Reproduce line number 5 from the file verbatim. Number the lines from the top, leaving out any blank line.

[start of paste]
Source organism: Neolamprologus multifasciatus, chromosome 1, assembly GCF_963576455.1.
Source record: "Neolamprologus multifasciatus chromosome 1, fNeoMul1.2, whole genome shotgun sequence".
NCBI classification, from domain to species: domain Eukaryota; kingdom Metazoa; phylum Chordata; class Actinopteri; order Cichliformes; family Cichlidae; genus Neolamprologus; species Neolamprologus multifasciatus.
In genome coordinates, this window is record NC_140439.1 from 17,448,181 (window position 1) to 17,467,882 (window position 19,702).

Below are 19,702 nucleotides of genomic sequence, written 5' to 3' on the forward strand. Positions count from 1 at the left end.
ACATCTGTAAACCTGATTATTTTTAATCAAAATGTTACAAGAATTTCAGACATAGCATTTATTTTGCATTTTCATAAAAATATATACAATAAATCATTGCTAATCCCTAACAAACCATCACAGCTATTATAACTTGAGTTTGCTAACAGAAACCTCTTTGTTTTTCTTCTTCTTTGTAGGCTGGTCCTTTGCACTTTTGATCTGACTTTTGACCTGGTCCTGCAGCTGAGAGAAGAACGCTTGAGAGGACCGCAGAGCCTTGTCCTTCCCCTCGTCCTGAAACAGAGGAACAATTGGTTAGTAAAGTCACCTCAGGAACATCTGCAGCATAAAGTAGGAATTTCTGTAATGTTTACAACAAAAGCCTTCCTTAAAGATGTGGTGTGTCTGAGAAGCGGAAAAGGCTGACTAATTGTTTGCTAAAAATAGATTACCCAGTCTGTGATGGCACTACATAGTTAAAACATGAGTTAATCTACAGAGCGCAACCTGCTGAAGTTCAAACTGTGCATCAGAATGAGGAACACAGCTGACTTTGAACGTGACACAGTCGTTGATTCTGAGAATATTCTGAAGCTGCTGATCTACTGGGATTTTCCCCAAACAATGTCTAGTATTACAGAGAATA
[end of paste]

Below are 19,702 nucleotides of genomic sequence, written 5' to 3' on the forward strand. Positions count from 1 at the left end.